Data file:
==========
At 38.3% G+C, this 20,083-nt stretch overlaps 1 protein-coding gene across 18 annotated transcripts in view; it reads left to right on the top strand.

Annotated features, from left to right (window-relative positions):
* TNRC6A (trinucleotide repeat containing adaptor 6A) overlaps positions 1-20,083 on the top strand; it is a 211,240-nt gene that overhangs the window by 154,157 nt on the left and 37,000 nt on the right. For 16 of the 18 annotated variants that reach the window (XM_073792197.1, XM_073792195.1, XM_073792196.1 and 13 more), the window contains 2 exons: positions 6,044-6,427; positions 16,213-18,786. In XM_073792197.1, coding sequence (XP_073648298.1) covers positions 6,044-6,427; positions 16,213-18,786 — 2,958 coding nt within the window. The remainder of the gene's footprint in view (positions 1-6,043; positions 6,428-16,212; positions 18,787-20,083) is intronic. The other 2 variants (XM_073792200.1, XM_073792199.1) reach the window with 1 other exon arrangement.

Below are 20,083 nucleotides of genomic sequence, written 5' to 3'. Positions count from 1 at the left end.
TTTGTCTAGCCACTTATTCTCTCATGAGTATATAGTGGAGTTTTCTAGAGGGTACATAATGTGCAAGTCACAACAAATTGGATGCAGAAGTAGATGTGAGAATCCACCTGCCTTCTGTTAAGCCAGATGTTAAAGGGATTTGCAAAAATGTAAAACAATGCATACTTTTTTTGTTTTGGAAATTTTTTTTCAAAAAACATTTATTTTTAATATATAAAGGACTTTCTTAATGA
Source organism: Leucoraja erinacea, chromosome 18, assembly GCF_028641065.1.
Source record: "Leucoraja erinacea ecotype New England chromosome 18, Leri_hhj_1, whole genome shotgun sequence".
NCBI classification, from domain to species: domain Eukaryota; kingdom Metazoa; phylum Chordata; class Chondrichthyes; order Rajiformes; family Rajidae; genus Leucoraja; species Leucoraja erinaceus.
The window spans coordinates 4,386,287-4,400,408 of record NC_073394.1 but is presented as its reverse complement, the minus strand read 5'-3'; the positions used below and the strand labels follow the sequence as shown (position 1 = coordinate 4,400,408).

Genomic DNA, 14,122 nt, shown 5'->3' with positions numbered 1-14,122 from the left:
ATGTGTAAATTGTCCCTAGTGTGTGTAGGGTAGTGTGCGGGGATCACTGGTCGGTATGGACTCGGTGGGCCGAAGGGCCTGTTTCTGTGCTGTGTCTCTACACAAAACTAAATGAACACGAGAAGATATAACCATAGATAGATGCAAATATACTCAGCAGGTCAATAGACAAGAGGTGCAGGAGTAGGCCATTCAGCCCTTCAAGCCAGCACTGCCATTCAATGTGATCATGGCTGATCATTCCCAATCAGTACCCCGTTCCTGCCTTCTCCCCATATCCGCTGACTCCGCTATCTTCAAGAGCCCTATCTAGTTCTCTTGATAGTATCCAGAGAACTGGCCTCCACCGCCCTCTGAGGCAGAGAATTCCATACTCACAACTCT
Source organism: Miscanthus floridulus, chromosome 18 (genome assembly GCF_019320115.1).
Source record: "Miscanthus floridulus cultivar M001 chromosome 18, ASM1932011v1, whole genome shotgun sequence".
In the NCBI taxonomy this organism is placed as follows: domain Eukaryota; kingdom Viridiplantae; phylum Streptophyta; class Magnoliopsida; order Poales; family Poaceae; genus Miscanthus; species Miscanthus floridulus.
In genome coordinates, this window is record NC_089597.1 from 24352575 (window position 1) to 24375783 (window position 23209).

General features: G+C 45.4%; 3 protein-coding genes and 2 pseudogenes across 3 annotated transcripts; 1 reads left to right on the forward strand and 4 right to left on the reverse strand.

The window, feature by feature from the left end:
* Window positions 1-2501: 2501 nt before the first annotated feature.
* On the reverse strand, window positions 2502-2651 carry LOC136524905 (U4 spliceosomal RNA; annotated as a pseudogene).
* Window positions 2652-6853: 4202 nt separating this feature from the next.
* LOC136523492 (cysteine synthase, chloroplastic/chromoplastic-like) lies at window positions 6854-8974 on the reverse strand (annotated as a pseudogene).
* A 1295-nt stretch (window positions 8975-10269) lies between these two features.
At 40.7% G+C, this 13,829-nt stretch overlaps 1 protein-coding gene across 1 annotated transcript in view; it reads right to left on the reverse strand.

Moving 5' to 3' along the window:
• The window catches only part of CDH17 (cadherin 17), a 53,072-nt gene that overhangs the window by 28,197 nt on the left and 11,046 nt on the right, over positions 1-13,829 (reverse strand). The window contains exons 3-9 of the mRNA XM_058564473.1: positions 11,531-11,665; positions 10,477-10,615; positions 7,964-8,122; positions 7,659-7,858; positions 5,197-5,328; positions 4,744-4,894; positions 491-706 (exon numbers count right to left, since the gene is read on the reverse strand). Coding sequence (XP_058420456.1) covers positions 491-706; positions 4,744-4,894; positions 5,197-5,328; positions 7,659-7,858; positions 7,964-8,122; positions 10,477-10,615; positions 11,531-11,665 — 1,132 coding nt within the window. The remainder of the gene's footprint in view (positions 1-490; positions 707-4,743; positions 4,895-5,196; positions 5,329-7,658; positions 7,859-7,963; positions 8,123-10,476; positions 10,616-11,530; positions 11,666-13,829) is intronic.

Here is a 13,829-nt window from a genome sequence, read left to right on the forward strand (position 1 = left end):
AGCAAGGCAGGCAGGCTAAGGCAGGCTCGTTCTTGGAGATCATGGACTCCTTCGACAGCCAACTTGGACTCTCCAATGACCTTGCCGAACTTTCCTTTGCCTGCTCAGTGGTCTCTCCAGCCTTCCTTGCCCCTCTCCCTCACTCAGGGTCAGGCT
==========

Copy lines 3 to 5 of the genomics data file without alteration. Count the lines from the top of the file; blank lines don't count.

* TNRC6A (trinucleotide repeat containing adaptor 6A) overlaps positions 1-20,083 on the top strand; it is a 211,240-nt gene that overhangs the window by 154,157 nt on the left and 37,000 nt on the right. For 16 of the 18 annotated variants that reach the window (XM_073792197.1, XM_073792195.1, XM_073792196.1 and 13 more), the window contains 2 exons: positions 6,044-6,427; positions 16,213-18,786. In XM_073792197.1, coding sequence (XP_073648298.1) covers positions 6,044-6,427; positions 16,213-18,786 — 2,958 coding nt within the window. The remainder of the gene's footprint in view (positions 1-6,043; positions 6,428-16,212; positions 18,787-20,083) is intronic. The other 2 variants (XM_073792200.1, XM_073792199.1) reach the window with 1 other exon arrangement.

Below are 20,083 nucleotides of genomic sequence, written 5' to 3'. Positions count from 1 at the left end.
TTTGTCTAGCCACTTATTCTCTCATGAGTATATAGTGGAGTTTTCTAGAGGGTACATAATGTGCAAGTCACAACAAATTGGATGCAGAAGTAGATGTGAGAATCCACCTGCCTTCTGTTAAGCCAGATGTTAAAGGGATTTGCAAAAATGTAAAACAATGCATACTTTTTTTGTTTTGGAAATTTTTTTTCAAAAAACATTTATTTTTAATATATAAAGGACTTTCTTAATGA